It was an unlucky day for all involved in fixing numerous faults that caused widespread outages on Vodafone and Optus mobile networks on Thursday.
Not only did the main fibre link connecting Western Australia to the rest of Australia fail, but the redundancy link also carked it.
The fault then led to Vodafone's network being overloaded, leaving customers unable to make or receive calls Australia-wide.
The issue? A combination of a faulty repeater on a primary fibre link and a back-up cable failing.
A completely different "system error" prevented some customers on Optus's network from making and receiving calls and using data. That issue? IMEI numbers - unique numbers assigned to mobile phones - were accidentally blocked.
"It's pretty rare to have simultaneous outages like this," said a spokesman for Nextgen Networks, which provides one of the links Vodafone uses connecting WA to the rest of the country.
"So what happened was that another carrier had a problem on their network which meant that our back-up link [run by them] was down on Thursday," the spokesman said.
"Then ... on our primary link we had a repeater failure."
The repeater, at Bullabulling, a remote town 455 kilometres east of Perth as the crow flies, failed at about 10.55am AEST. Between then and 12.25pm, a change was made remotely to the cable the repeater was on to make it usable again. Then, at 2.40pm, the repeater was fixed by a technician who drove from Kalgoorlie to Bullabulling (a 40-minute drive).
"We definitely sympathise with our customers and the end users affected," Nextgen's spokesman said, who emphasised that the fibre link was one of the longest in the world.
"It's subject to harsh conditions and from time to time equipment fails," he said.
"There's no power there - everything is solar powered - and it's relatively risky in general."
Vodafone said the national issue occured after the link went down.
"The reintegration of the West Australian network to the national network triggered an unexpected overload in our voice switching network," a Vodafone spokeswoman said.
"Our engineers had to restart a number of nodes to stabilise them, after which services to our customers were restored."
As an apology for the failure, Vodafone has offered customers free mobile data this weekend.
"We know our customers had a less than perfect network experience and we want them to know we're sorry," Vodafone's chief technology officer Benoit Hanssen said in a statement.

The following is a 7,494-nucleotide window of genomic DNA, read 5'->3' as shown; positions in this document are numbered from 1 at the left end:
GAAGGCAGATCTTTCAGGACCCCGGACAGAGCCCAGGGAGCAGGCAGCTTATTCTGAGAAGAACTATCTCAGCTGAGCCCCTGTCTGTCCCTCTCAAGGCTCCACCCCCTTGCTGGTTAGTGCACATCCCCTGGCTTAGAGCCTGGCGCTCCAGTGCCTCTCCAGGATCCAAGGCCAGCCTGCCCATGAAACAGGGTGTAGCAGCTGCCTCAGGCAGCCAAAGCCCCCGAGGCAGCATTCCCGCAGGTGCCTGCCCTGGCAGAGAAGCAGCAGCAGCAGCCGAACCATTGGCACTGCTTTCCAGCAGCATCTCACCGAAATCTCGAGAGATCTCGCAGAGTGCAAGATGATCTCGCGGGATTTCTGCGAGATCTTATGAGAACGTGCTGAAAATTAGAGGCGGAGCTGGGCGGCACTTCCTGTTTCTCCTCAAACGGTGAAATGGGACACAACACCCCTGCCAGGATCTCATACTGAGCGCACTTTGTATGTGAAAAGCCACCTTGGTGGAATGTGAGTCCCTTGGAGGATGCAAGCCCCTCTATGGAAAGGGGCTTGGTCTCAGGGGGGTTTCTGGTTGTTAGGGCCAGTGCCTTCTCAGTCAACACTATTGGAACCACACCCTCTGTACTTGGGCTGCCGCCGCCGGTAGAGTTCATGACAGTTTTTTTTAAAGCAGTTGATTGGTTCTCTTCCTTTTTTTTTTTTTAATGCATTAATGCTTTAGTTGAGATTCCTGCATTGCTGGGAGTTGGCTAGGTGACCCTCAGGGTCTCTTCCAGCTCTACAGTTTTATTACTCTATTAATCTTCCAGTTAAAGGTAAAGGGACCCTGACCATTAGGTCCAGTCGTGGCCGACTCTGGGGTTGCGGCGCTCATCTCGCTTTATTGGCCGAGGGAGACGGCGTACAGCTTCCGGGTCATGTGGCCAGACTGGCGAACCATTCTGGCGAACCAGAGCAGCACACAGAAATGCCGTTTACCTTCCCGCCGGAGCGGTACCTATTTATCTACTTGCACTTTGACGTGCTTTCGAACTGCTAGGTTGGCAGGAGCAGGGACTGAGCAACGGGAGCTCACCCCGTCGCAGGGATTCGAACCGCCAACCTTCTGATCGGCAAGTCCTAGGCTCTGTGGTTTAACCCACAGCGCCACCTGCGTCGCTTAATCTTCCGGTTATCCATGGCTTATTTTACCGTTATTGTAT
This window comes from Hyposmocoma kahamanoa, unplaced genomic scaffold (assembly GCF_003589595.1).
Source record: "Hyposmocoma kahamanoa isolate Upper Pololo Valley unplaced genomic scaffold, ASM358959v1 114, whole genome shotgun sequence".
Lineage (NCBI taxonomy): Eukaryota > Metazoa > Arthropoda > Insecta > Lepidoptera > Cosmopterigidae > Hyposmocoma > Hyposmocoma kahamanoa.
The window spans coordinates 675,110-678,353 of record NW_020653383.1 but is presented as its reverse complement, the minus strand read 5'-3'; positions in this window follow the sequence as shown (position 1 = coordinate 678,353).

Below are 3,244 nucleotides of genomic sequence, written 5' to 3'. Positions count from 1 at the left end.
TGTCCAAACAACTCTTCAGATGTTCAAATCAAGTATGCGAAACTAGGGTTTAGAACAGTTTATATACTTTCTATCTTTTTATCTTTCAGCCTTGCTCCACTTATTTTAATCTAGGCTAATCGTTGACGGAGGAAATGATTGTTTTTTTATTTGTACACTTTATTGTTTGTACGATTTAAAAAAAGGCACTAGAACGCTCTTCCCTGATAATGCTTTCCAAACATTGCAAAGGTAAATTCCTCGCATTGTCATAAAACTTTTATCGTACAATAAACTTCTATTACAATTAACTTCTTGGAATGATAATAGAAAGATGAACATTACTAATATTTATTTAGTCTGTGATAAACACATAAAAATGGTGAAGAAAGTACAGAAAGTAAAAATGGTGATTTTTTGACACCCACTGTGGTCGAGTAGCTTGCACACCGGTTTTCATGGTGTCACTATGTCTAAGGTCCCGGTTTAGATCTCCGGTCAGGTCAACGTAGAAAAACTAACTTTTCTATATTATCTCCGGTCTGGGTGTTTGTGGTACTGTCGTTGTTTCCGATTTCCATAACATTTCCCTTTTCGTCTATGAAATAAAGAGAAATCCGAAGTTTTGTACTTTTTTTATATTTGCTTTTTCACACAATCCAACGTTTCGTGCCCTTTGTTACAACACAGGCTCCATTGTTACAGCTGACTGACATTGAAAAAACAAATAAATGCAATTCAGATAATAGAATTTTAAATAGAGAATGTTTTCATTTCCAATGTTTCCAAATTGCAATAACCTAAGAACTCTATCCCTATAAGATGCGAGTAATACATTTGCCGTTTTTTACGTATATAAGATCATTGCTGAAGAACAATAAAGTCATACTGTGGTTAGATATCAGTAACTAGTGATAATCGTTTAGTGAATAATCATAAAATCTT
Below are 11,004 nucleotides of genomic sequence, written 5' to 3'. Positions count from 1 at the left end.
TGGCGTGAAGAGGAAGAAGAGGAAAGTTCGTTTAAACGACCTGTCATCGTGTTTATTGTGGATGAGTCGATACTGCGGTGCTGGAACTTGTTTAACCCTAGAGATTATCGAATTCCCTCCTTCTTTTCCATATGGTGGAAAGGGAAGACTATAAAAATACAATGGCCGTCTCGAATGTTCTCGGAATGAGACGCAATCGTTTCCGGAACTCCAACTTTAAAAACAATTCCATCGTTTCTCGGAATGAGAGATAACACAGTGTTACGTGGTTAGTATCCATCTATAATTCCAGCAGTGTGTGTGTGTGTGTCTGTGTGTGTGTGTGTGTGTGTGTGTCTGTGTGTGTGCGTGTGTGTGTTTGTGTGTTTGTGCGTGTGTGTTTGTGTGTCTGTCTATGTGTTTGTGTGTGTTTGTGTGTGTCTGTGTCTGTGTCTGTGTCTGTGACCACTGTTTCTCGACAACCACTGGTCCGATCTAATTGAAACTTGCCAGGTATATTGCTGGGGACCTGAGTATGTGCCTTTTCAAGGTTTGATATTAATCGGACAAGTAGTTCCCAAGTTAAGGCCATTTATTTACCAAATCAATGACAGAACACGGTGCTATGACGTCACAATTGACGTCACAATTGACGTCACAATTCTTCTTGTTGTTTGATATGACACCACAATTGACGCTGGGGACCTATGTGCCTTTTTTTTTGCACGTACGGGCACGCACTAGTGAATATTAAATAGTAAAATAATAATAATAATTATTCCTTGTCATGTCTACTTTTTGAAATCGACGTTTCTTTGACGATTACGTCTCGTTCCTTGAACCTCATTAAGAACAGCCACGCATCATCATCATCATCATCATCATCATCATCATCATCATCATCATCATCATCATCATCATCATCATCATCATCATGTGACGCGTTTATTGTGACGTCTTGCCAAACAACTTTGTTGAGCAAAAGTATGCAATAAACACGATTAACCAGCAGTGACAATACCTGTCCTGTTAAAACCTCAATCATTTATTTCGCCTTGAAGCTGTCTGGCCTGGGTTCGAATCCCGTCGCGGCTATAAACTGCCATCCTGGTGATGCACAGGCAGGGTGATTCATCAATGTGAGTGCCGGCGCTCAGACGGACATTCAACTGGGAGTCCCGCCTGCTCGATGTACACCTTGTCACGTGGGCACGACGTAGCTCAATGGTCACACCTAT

Optus said an isolated group of customers were affected by its issue and that it was contacting those customers directly to "say sorry and give a credit".
It's unclear whether companies that resell Optus's network - including, but not limited to, TPG Mobile, Virgin Mobile, Amaysim, iiNet Mobile and Node Mobile - will compensate customers.
Vodafone customers will be able to use "as much data as they like" within Australia from midnight AEST Friday until 3am AEST Monday. Surprisingly, the offer comes with no caveats, which will likely result in a huge surge in data activity - the ultimate test for Vodafone's rebuilt mobile network since the network problems the telco faced in 2010.
The offer means Vodafone customers can theoretically download 1800 gigabytes of mobile data over the free period if their speed remains at 100 megabits per second and they're using a 4G handset, according to Cybershack. Considering the telco charges 10 cents a megabyte for excess usage, the maximum amount of data is $184,320 worth of value.
Despite the free data offer, some Vodafone customers are still not happy.
Mother-of-two Monique Atkinson, of Round Corner in NSW, said her 5-year-old daughter, Hailey, was sick at school and she was unaware of it as her school could not get in touch with her.
"I'm kind of hoping for a proper apology and some money to be taken off the bills that have been astronomical of late," Mrs Atkinson said.
Mrs Atkinson said she and her husband would be leaving Vodafone when their contracts expired.
"They've had terrible coverage for a while now. They say they have great coverage in most of Australia and that they're not a bad company. Yes they do great deals for the price, but the coverage is still not that great. My husband drives trucks and I can barely reach him."
Optus reseller Amaysim said many of its customers weren't affected by the issue. "We'll work with any customers impacted on an individual basis regarding goodwill," a spokesman said.
Virgin Mobile said it would also work with customers on a case by case basis.
iiNet Group - which runs iiNet Mobile and Node Mobile - has yet to respond to a request for comment.